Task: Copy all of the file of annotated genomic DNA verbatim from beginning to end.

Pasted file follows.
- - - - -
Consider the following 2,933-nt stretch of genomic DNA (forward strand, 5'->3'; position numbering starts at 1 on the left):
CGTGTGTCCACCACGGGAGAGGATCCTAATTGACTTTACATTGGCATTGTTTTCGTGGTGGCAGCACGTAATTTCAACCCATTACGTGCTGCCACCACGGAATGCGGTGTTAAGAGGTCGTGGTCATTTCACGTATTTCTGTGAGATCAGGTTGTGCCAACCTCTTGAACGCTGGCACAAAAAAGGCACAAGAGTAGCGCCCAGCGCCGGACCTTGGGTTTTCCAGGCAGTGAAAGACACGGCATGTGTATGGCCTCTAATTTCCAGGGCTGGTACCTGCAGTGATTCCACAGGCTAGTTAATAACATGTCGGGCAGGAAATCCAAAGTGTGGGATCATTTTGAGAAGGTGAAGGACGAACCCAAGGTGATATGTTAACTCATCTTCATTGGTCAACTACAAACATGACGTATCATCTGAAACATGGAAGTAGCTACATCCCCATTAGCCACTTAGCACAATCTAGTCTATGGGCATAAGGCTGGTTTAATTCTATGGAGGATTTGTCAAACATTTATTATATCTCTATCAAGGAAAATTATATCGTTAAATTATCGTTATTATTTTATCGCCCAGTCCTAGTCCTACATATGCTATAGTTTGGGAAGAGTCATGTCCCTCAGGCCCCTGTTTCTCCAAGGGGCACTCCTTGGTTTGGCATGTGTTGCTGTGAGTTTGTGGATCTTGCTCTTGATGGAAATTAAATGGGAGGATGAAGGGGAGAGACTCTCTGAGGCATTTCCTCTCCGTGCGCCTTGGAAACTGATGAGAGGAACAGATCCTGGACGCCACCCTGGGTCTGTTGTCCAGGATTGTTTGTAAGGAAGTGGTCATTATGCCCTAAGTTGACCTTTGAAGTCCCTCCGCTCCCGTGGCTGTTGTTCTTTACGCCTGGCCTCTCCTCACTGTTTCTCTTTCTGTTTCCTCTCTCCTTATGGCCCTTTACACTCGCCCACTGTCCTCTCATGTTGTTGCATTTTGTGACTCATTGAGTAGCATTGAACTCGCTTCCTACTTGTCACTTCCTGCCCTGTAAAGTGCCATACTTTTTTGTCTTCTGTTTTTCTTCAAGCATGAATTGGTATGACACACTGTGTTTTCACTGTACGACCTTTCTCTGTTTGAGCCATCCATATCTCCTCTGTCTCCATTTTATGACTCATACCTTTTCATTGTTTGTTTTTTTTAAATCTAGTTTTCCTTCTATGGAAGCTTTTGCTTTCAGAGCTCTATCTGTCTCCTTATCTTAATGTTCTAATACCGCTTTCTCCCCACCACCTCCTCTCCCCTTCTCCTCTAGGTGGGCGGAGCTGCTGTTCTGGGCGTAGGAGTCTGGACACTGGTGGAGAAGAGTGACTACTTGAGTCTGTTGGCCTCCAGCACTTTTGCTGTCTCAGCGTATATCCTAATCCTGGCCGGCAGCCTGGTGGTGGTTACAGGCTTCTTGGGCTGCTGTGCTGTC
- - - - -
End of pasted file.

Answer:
Consider the following 2,933-nt stretch of genomic DNA (forward strand, 5'->3'; position numbering starts at 1 on the left):
CGTGTGTCCACCACGGGAGAGGATCCTAATTGACTTTACATTGGCATTGTTTTCGTGGTGGCAGCACGTAATTTCAACCCATTACGTGCTGCCACCACGGAATGCGGTGTTAAGAGGTCGTGGTCATTTCACGTATTTCTGTGAGATCAGGTTGTGCCAACCTCTTGAACGCTGGCACAAAAAAGGCACAAGAGTAGCGCCCAGCGCCGGACCTTGGGTTTTCCAGGCAGTGAAAGACACGGCATGTGTATGGCCTCTAATTTCCAGGGCTGGTACCTGCAGTGATTCCACAGGCTAGTTAATAACATGTCGGGCAGGAAATCCAAAGTGTGGGATCATTTTGAGAAGGTGAAGGACGAACCCAAGGTGATATGTTAACTCATCTTCATTGGTCAACTACAAACATGACGTATCATCTGAAACATGGAAGTAGCTACATCCCCATTAGCCACTTAGCACAATCTAGTCTATGGGCATAAGGCTGGTTTAATTCTATGGAGGATTTGTCAAACATTTATTATATCTCTATCAAGGAAAATTATATCGTTAAATTATCGTTATTATTTTATCGCCCAGTCCTAGTCCTACATATGCTATAGTTTGGGAAGAGTCATGTCCCTCAGGCCCCTGTTTCTCCAAGGGGCACTCCTTGGTTTGGCATGTGTTGCTGTGAGTTTGTGGATCTTGCTCTTGATGGAAATTAAATGGGAGGATGAAGGGGAGAGACTCTCTGAGGCATTTCCTCTCCGTGCGCCTTGGAAACTGATGAGAGGAACAGATCCTGGACGCCACCCTGGGTCTGTTGTCCAGGATTGTTTGTAAGGAAGTGGTCATTATGCCCTAAGTTGACCTTTGAAGTCCCTCCGCTCCCGTGGCTGTTGTTCTTTACGCCTGGCCTCTCCTCACTGTTTCTCTTTCTGTTTCCTCTCTCCTTATGGCCCTTTACACTCGCCCACTGTCCTCTCATGTTGTTGCATTTTGTGACTCATTGAGTAGCATTGAACTCGCTTCCTACTTGTCACTTCCTGCCCTGTAAAGTGCCATACTTTTTTGTCTTCTGTTTTTCTTCAAGCATGAATTGGTATGACACACTGTGTTTTCACTGTACGACCTTTCTCTGTTTGAGCCATCCATATCTCCTCTGTCTCCATTTTATGACTCATACCTTTTCATTGTTTGTTTTTTTTAAATCTAGTTTTCCTTCTATGGAAGCTTTTGCTTTCAGAGCTCTATCTGTCTCCTTATCTTAATGTTCTAATACCGCTTTCTCCCCACCACCTCCTCTCCCCTTCTCCTCTAGGTGGGCGGAGCTGCTGTTCTGGGCGTAGGAGTCTGGACACTGGTGGAGAAGAGTGACTACTTGAGTCTGTTGGCCTCCAGCACTTTTGCTGTCTCAGCGTATATCCTAATCCTGGCCGGCAGCCTGGTGGTGGTTACAGGCTTCTTGGGCTGCTGTGCTGTC